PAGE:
THE year 1861 may well be called the "dark year" in the history of the Rio Pongo Mission, judged from an earthly point of view. Its opening saw the young missionary, Mr. Dean, snatched away by death.
At this time, too, it was arranged that Lewis Wilkinson should come to England, in order to be trained as a missionary, at St. Augustine's College; but this was not to be, for on May 27th, his father, Richard Wilkinson, the old chief died. This caused it to be necessary that Lewis should become deputy chief at Fallangia, under his brother Charles.
The following account of the old chief's death was given by Mr. Duport:--"He had a lingering illness, free from any very great pain. I went to see him a few days before his death, and spoke of the blessedness of those whose sins are forgiven, and whose iniquity is pardoned. He said he was not afraid to die, for he trusted in Jesus Christ alone for salvation. He always said he had no faith in a death-bed repentance, and on that occasion he added, 'and what hope hath the hypocrite?' On Saturday, the 27th, I went to see him after evening service. I found him in a very low state; in fact, life was fast ebbing away. I committed his soul to God, before whom he was soon to appear. He lay like one sleeping, as calm as possible, seemingly without pain, and breathed his last at 12 p.m.
"The funeral took place at 9 a.m. on Monday, the 29th. The pulpit, the reading-desk, and the chief's pew were draped with black. A crowd of people attended, of all classes. I took the opportunity to preach Christ to the Mohammadans, from the words, 'Be ye also ready.' There was scarcely a dry eye at the grave. The people seemed to feel that the Mission had lost a friend who could not easily be replaced. The chief has fulfilled his vow, and ever been a kind friend to the missionaries, while he served his God faithfully unto the end. They were welcome to whatever he had. He never failed to send them meat when he killed any, and he allowed them milk from the day of their arrival. Without him, humanly speaking, the Mission would never have gained a footing in the country. When open hostilities and private stratagems were at work to overthrow the Mission, he stood firm by us unmoved. Single handed amid all the threatened attacks of hostile chiefs, and the underhand craft of false friends, he erected the church at this place. Again and again was he threatened with hostile invasion if he did not cease to build; but all to no purpose. He continued the work, and has bequeathed to his sons and countrymen an inheritance which their forefathers had not, viz, the possession of the Gospel. Immediately after the funeral two heathens offered themselves as candidates for Holy Baptism."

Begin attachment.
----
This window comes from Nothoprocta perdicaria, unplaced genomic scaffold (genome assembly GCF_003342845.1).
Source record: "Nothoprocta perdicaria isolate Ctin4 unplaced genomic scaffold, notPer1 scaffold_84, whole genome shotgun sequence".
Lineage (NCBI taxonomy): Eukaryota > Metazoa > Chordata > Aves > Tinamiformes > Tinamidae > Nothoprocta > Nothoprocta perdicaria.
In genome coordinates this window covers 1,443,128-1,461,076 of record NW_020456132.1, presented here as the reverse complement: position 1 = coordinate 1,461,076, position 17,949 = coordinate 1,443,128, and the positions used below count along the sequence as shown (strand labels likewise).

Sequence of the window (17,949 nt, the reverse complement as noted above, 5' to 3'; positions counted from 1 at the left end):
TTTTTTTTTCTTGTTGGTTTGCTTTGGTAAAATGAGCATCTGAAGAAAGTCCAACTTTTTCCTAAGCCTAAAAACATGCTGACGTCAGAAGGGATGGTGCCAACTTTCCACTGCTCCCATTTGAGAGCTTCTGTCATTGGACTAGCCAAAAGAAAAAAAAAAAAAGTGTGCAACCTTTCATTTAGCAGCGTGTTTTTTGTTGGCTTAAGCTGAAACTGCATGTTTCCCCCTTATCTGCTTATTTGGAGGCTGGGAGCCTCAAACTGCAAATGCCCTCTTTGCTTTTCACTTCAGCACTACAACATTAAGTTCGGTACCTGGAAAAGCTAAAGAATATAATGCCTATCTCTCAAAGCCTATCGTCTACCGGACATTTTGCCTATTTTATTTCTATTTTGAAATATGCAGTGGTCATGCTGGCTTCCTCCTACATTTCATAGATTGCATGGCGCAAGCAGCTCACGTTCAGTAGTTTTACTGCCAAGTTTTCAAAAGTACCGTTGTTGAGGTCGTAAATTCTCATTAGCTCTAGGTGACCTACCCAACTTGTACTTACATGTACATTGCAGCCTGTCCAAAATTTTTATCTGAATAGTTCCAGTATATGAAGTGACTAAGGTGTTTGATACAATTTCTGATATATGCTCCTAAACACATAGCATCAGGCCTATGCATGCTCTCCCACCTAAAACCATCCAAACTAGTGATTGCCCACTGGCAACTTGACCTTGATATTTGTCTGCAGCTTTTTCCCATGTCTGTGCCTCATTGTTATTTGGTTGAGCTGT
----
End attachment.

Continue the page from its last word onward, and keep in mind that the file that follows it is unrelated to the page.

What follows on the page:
One month later, and another sad story has to be told. In June a new calamity befel the Mission in the death of its venerable and learned superintendent, the Rev. W. L. Neville. The funeral took place at half-past four, and all classes attended. A number of Mohammadans came to me, and said, 'This old man was a good old man.' His end was peace."
Thus passed away the fourth martyr of the Pongas. While still thinking of Mr. Neville's end, two things must be remembered, one suggested by the Bishop of Sierra Leone, the other by Lewis Wilkinson. First, that in a climate such as that of Western Africa, no white missionary should be allowed, to live in an un suitable house, otherwise his health must go. "Get a good residence," said the Bishop, "and with God's blessing, we may hope that men will be spared to carry on the work." Secondly, "No one could attribute Mr. .Neville's illness and death (so said Wilkinson) to our climate; it was the effect of age."
Mr. Duport was now left once more alone, as in 1856 after Mr. Leacock's death.
During the later part of this year (186x) Mr. Phillips visited Barbados and the other West Indian islands, where he lectured and preached, doing much good to the Mission cause. At Barbados he met with an intelligent family of native people, named Morgan, members of the Church of England, he agreed to go to the Rio Pongo, and settle there as industrial missionaries. Morgan was a carpenter by trade, and had for many years been a master work man. He had known Mr. Phillips from his childhood. Mrs. Morgan was a most valuable housewife, who could bake, cook, and sew well, and it was proposed that the daughters should help with the school; thus there seemed a reasonable hope that an immense civilizing power had been added to the strength of the Mission staff. This hope was not disappointed.
Morgan's eldest son was left in the mission house at Codrington College, preparing for ordination whilst Mr. Maurice, another Codrington student, was sent for a term of special training to Battersea College. At this time intelligence reached home that on September 2 the church and the old mission house at Fallangia (in which Mr. Neville died) had been accidentally destroyed by fire. Nearly all the mission property had been destroyed, but fortunately the new mission house escaped.
By the time that Mr. Maurice reached his destination, Mr. Duport had with great energy rebuilt the church. It was reopened for service on December 8th.
Notwithstanding the many calamities which had overtaken the Mission during this year, the prospects were never brighter than, through the grace of God, they were at Christmas, 1861.